MOH News
WHO General Assembly Embraces the Saudi Proposal of Creating a Program for Mass Gathering Medicine
27 May 2012
   The WHO General Assembly, based in Geneva, has embraced the Saudi initiative proposing creating a program for crowds and mass gathering medicine, seeking to promote the global health security. WHO has backed this initiative on the grounds that the crowding of human gatherings has an enormous impact on public health, transcending the generally recognized limits of public health. When dealing with human gatherings, many accidents might take place, and require high proficiency and experience to be timely discovered, and correctly handled. Besides, the WHO added, human gatherings pose significant dangers to health security, as they may threaten people's health and arouses social and economic disorders on the local, regional and international levels. WHO pointed out, also, that adopting this initiative would help in the development of mass gathering medicine, as well as expanding its scope to include joint planning, the enhancement of health infrastructure, and taking the proper preemptive and preventive measures to control the prevalence of epidemiological diseases on the international scale. It also helps finding opportunities to raise people's health awareness, and draw their attention to importance of this domain.
 
On this occasion, His Excellency the Minister of Health, Dr. Abdullah bin Abdulaziz Al-Rabeeah, the head of the Saudi Delegation to the WHO General Assembly, said, “It is an honor for the GCC countries, the Eastern Mediterranean Region and the Arab and Muslim World to have the Saudi initiative of mass gathering medicine approved and adopted by the World Health Organization (WHO). The Kingdom's efforts in caring for the health of Hajj and Umrah pilgrims coming from all over the world in a certain time have been taken as a role model for the world's health workers specialized in health security.”
 
Dr. Al-Rabeeah added, “We will spare no effort to make the Kingdom the world's focal point in the field of mass gathering medicine. This vision shall be brought into action based on three pillars; the first pillar has to do with the development of international standards and policies for dealing with human gatherings, the second is centered on creating an educational and training program for the physicians specialized in this domain, and the third has to do with the establishment of a specialized research center for mass gathering medicine, based in the Kingdom of Saudi Arabia. We shall be making good use of our broad expertise in the field of mass gathering medicine, accumulated by Hajj and Umrah seasons.”
 
 
It should be note, in this respect, that the report distributed while approving the Saudi initiative pointed out that the available studies on how to prepare for handling public health risks in such gatherings are usually insufficient, and the resources available for planning are usually very limited. However, the report retracted, the exchange of experiences among the organizers and hosts of large gatherings is on the increase. The report gave an elaborate account of the Kingdom's broad expertise in dealing with large gatherings and human masses, and mentioned the perfect organization of the International Mass Gathering Medicine Conference, held in Jeddah in 2010, which was a substantial step towards the Jeddah Declaration for Mass Gathering Medicine.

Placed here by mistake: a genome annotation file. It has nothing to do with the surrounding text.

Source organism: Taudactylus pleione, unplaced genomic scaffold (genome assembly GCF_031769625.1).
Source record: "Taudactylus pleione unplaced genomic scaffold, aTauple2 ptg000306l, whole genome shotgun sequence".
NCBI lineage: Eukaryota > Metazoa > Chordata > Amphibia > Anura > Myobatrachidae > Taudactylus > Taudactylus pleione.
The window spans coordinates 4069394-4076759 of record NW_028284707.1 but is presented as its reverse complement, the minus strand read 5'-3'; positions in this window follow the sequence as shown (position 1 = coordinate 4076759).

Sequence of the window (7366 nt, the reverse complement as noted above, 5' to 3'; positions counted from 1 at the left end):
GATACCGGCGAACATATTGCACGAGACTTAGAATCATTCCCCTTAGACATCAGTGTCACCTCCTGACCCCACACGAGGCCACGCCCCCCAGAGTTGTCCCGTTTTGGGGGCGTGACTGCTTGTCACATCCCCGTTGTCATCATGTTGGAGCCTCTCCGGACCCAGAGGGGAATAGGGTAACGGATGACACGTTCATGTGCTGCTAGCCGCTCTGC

The Saudi delegation to the WHO General Assembly, on behalf of the Kingdom and all the countries of the Eastern Mediterranean Region, have expressed their appreciation to the World Health Organization (WHO) for supporting the initiative and preparing the technical report entitled: “Human Masses: Effects and Opportunities in Terms of  Global Health Security”. The delegation pointed out that, inasmuch as the recurrence of large human gatherings every year, the Kingdom believes that the world is in bad need to have a specialized center meant to enhance the health authorities' response and readiness. The Mass Gathering Medicine Specialized Center to be established by the Kingdom of Saudi Arabia could be taken as a role model for such a center. It keeps a close eye on human gatherings, coordinates the international health measures, and offers its experience on the patterns and lifestyles of human agglomerations to ensure collective coordination and the provision of as necessary health services as epidemiological surveillance, infection control, planning for disaster prevention, preservation of people's health and many other health associated topics. The delegation called upon participants to adopt the recommendations of Jeddah Declaration on the health of human agglomerations as a substantial step towards the establishment of the Excellence Center for Mass Gathering Medicine Center, so that this center would be one of the Saudi centers cooperating with the World Health Organization (WHO).
 
It is worth mentioning that the Director of the WHO Office at the Eastern Mediterranean Region, Dr. Alaa Elwan, has commended the Kingdom's accumulated experience and scientific efforts in the field of mass gathering medicine, by way of dealing with Hajj and Umrah pilgrims every year. This qualified the Kingdom to be the world's leading country in this field. He also lauded the strenuous and fruitful efforts made by MOH workers in the field of controlling both communicable and non-communicable diseases.
 
 



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